Orangery structures were built in the whole Polish Commonwealth already from the 18th century. These structures were constructed both in large complexes of landed estates owned by aristocracy and in smaller manor-house/park complexes owned by the gentry. The popularity of these glasshouses (greenhouses) stemmed from their utilitarian functions and from the fashion for exotic plants which were often used and placed in the open as decoration for the gardens surrounding palaces and manors. Greenhouse buildings were divided into cool greenhouses, so-called orangeries, and heated greenhouses, called hothouses. The former type, often called orangeries, prevailed in the Lublin province. The models of ready-made orangery structures could be found in various guides. In the 19th and early 20th centuries the publications by Edmund Jankowski and Józef Strumiłło were highly popular. The books presented the basic principles of developing greenhouse buildings and adapting the already existing old orangeries, and described plant species suitable for different types of hothouses and cool greenhouses, taking their requirements and ways of growing into account. The article presents the basic assumptions of constructing these types of buildings. The author characterizes the still extant orangeries in the Lublin province as compared with the available design patterns. Apart from orangeries, the study also presents winter gardens accompanying palaces and manors, which functionally complemented the residences. The article also discusses the rules of designing these types of interiors and the basic plant species used in those facilities.
The theme of death in contemporary Polish documentary cinema is increasingly present, which is distinctly evidenced by the creative works of Marcin Koszałka, who debunks one more social taboo. The author of the paper is interested in the intimate presentation of death, which, on the one hand, has a provocative dimension, and, on the other, it stems from the personal need to confess, which is carried out by the film alter egos of Koszałka, for example by his sister in Ucieknijmy od niej [Let’s run away from her] or by Piotr Korczak in Deklaracja nieśmiertelności [Declaration of Independence]. The films made by Koszałka - the author of Istnienie [The Existence] are based on baroque concepts which, by shocking the audience with their form, are meant to ask fundamental existential questions. Koszałka’s creative output is viewed by scholars first of all from the standpoint of self-treatment, which seems insuficient: when analyzing Koszałka’s films, it is impossible to avoid an ethical or existentialist perspective Another interesting and separate example of intimate presentation of the death theme is the film by Adam Sikora Paweł [Paul], which presents the Mikołów Institute director suffering from cancer: the camera accompanies Paweł Targiel’s “confession”, which reveals the stream of consciousness of the departing man. These extremely different presentations: baroque pieces by Koszałka and ascetic ones by Sikora essentially ask the same questions about the limits of documentary cinema.
 Gazdag F., Remek É.: A biztonsági tanulmányok alapjai. Dialóg Campus Kiadó, Budapest, 2018.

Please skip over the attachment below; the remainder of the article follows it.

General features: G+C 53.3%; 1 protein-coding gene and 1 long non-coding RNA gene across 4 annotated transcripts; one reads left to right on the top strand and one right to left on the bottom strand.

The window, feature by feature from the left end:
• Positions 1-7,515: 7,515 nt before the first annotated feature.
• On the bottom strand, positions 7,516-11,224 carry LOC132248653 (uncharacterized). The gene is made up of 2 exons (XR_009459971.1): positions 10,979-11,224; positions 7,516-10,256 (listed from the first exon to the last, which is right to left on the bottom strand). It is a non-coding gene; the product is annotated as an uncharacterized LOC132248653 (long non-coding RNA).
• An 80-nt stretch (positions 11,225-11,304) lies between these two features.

Decision No.1202 OSCE Confidence-building measures toreduce the risks of conflict stemming from the use of information and communication technologies https://www.osce.org/pc/227281?download=true (accessed on: 2019. febr. 27.).
 V4 connects, Hungarian presidency 2017/2018 of the Visegrad Group http://v4.gov.hu/a-visegradi-egyuttmukodesrol (accessed on: 2019. febr. 27.).
 Rajnai Z., Fregán B.: Új alapokon a
do not necessarily accurately reflect public interests and participants do not necessarily play influential roles’. The basic dilemma stems from the perpetual tension between the need for effective governance and the need for maximum accountability. While the former invokes centralist tendencies in government, the latter demands greater decentralization. Fundamentally, as we shall see in the present research, the degree of participation open to citizens varies with local context.
As E. Conrad et al. (2011 : 761) have noted ‘whilst public participation is now
During technical education it is a very difficult yet essential task to develop the good logical engineering thinking of students or pupils. One main part of this thinking is the determination of the optimal set of required input parameters for the calculation task mentioned above. The LogTreeMM (Logical Tree of Mathematical Modelling) method can help to solve this task. The aim of this paper is to show modification of the LogTreeMM method to determine the required parameters of a mathematical model by a simple case study.
Olena Hrechyshkina CDFMR and Maryia Samakhavets CDFMR
merchandise exports in the international business environment is hindered by a number of limiting factors, which stem from the low level of product diversification (commodity-dependent exports have been identified) and geographical diversification (the Russian Federation remains the dominant foreign trade partner, although its share is decreasing). Therefore, we consider it advisable to intensify government support for export-oriented enterprises to expand their export geography, increase the attractiveness of sales conditions, grow sales, accelerate product turnover